The initial values actually obtained on the foregoing technique are listed in Table 9.

TABLE 9
Initial values
curvea00.0 (known)
connectinga1−0.2684
points P1a21.0739
and P2b0π/2 (known)
b10.0
b20.0
h12.7684
curvea0−0.1648
connectinga13.2061
points P2a2−2.6327
and P3b00.7853
b10.0
b20.0
h9.6752

(b-4) Three-Dimensional Interpolation with Strict Passage Through Respective Points and G2 Continuity:

The initial values decided in section (b-3) are used to obtain approximate values of parameters of each curve by using the Newton-Rapson method, under the condition that the G2 continuity is kept. Using the resultant parameters, three-dimensional clothoid segments are produced, and then each span between points in a row of points is interpolated with the three-dimensional clothoid curve.

In this three-dimensional interpolation for three points, practical conditions satisfying a strict passage through points being interpolated and the G2 continuity will now be described. FIG. 25 shows the three-dimensional clothoid interpolation for points P1, P2 and P3. A curve connecting the points P1 and P2 is denoted by a curve C1, and a curve connecting points P2 and P3 is denoted by a curve C2. Since a01 and b01 are already known, the unknowns totals up to 12 pieces consisting of parameters a11, a21, b11, b21 and h1 of the curve C1 and parameters a02, a12, a22, b02, b12, b22 and h2 of the curve C2. The subscripts to characters, which will appear hereinafter, are assigned to correspond to the subscripts to respective curves, in which the coordinates, tangential rotation angles α and β, normal line and curvature of each curve are expressed respectively by Pxi, Pyi, Pzi, αi, βi, ni and κi, which are functions of the curve length variable S.

First of all, from the definition of the three-dimensional clothoid curve, the condition that the strict passage through points being interpolated should be kept at the point P1 is inevitably achieved whenever the starting point is given. A tangential direction at the point P1 is also given as a known value, so that no particular specification for the continuity is needed at the point P1.

The next to be considered is the point P2. This point P2 is a connecting point to connect the curves with each other, so that the G2continuity requires that the position, tangential line, normal line, and curvature should be continuous thereat. That is, the conditions which should be realized at the point P2 are as follows.

[Numeral 63]
Px1(1)=Px2(0)
Py1(1)=Py2(0)
Pz1(1)=Pz2(0)
cos [α1(1)−α2(0)]=1
cos [β1(1)−β2(0)]=1
in1(1)·n2(0)=1
κ1(1)=κ2(0)

Lastly, the consideration is given to the point P3. This point P3 is an end point. This means that the necessary conditions to be met are abut only the position and tangential line, so that the following five conditions are realized, in which α3 and β3 are tangential rotation angles α and β to decide a tangential vector at the end point to be given.

[Numeral 64]
Px1(1)=Px2(0)
Py1(1)=Py2(0)
Pz1(1)=Pz2(0)
cos [α1(1)−α2(0)]=1
cos [β1(1)−β2(0)]=1
n1(1)·n2(0)=1
κ1(1)=κ2(0)

Hence, it can be understood that, as for the twelve unknowns a11, a21, b11, b21, h1, a02, a12, a22, b02, b12, b22 and h2, the twelve conditional expressions are provided as follows. These expressions can thus be summarized in a list form in the following.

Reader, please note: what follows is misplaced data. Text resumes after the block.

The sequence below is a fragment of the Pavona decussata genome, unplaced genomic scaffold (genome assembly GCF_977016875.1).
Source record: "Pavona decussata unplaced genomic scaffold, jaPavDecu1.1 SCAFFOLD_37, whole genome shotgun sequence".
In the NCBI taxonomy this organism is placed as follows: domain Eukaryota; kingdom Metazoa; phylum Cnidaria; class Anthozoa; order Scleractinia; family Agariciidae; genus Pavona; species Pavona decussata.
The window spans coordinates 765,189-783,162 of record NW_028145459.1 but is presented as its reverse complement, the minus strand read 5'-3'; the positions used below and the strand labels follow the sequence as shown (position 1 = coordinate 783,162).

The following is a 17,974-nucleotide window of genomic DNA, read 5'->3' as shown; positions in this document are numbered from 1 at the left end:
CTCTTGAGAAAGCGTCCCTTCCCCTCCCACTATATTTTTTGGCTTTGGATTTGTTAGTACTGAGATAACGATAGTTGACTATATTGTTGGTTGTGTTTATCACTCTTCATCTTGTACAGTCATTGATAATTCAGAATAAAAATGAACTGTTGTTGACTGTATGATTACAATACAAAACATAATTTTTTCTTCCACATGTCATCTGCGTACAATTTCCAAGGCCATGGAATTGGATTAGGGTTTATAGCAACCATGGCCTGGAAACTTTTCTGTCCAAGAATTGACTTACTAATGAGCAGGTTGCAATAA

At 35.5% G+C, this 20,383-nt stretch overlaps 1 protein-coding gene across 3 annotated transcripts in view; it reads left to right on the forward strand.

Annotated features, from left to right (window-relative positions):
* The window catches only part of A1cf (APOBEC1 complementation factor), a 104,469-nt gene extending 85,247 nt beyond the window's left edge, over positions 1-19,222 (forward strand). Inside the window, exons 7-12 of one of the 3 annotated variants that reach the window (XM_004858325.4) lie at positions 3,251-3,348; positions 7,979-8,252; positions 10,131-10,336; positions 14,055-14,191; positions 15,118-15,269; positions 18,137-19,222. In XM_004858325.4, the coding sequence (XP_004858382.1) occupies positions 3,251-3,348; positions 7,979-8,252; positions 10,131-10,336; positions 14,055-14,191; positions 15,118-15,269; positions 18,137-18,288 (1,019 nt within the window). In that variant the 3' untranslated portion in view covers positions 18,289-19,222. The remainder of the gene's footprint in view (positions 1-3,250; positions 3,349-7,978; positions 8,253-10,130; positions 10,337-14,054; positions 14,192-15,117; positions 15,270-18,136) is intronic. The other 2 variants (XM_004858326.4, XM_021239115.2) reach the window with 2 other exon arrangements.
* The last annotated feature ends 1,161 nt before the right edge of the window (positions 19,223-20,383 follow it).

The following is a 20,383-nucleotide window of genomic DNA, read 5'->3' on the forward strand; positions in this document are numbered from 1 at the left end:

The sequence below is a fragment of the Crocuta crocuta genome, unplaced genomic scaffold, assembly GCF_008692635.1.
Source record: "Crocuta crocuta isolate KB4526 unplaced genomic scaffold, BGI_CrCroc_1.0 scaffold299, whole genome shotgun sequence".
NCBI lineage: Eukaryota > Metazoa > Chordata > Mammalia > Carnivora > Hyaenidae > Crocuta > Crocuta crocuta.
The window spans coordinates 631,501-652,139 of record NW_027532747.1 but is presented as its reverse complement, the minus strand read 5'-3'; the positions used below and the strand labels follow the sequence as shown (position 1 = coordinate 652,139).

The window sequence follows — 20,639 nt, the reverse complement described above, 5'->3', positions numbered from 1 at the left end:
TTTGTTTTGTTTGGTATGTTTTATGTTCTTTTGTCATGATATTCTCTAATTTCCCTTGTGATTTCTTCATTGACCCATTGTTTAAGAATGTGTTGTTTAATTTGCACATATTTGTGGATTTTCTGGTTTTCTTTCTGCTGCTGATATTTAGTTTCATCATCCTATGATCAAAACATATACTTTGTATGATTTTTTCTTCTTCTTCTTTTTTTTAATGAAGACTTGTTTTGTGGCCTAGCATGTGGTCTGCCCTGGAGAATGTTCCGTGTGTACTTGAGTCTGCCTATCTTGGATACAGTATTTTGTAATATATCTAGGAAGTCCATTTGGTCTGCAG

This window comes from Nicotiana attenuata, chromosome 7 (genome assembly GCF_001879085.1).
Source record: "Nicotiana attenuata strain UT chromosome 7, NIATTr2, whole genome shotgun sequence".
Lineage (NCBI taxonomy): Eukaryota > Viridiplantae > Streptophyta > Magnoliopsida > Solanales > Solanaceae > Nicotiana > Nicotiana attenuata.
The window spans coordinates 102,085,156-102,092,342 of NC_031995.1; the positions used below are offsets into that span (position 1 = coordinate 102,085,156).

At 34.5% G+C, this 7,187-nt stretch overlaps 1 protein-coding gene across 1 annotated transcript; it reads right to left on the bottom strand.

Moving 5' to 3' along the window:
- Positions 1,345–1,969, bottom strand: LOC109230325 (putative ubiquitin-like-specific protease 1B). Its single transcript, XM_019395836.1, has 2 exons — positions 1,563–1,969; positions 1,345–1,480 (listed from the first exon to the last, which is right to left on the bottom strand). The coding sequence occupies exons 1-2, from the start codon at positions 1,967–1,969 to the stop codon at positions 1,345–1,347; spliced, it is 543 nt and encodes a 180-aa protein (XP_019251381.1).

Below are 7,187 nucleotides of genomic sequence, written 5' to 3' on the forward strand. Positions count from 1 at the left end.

[Numeral 65]
Px1(1)=Px2(0)
Py1(1)=Py2(0)
Pz1(1)=Pz2(0)
cos [α1(1)−α2(0)]=1
cos [β1(1)−β2(0)]=1
n1·n2=1
κ1(1)=κ2(0)
Px2(1)=Px3
Py2(1)=Py3
Pz2(1)=Pz3
cos [α2(1)−α53=1
cos [β2(1)−β3]=1

As described, the twelve expressions are realized for the twelve unknown, so that solutions to the unknowns can be found. The Newton-Rapson method is applied to these expressions for solutions, which are listed in Table 10, together with the initial values.

TABLE 10
Initial values and solutions
initial valuesolution
curve C1a00.0
connecting(known)
points P1a1−0.2684−5.4455
and P2a21.07395.4122
b0π/2 (known)
b10.0−3.8590
b20.03.1003
h12.768413.5862
curve C2a0−0.1648−0.033258
connectinga13.20613.6770
points P2a2−2.6327−3.6437
and P3b00.78530.8120
b10.01.6006
b20.0−2.4126
h9.67529.2873

(b-5) Production of Curve:

FIG. 26 shows, in a parallel form, both a curve produced based on the parameters obtained in section (b-4) and the polygon produced in section (b-2). The solid curve line denotes the curve C1 and the broken curved line denotes the curve C2. At this stage, there are provided as three-dimensional clothoid curves with tangential directions controlled at the stating and end points and the G2 continuity kept.

(b-6) Conditional Expressions and Unknowns:

Now assume that the normal lines and curvatures at the starting point P1 and end point P2 are given by values shown in Table 7. In order that the normal lines and curvatures are further controlled at the starting and end points, it is necessary to increase the number of conditions at each of the starting and end points by two. However, in a state where the number of conditions is increased by 4, it is impossible to obtain a solution meeting the conditions, due to imbalance in number between the unknowns and the conditions. Therefore, to make the unknowns and conditions equal in their numbers, a new point DP1 is inserted into the curve C1 at a point of the curve length variable S=0.5 thereon, as shown in FIG. 27. In addition, as to the curve C2, a new point DP2 is inserted thereinto at a point of the curve length variable S=0.5 thereon.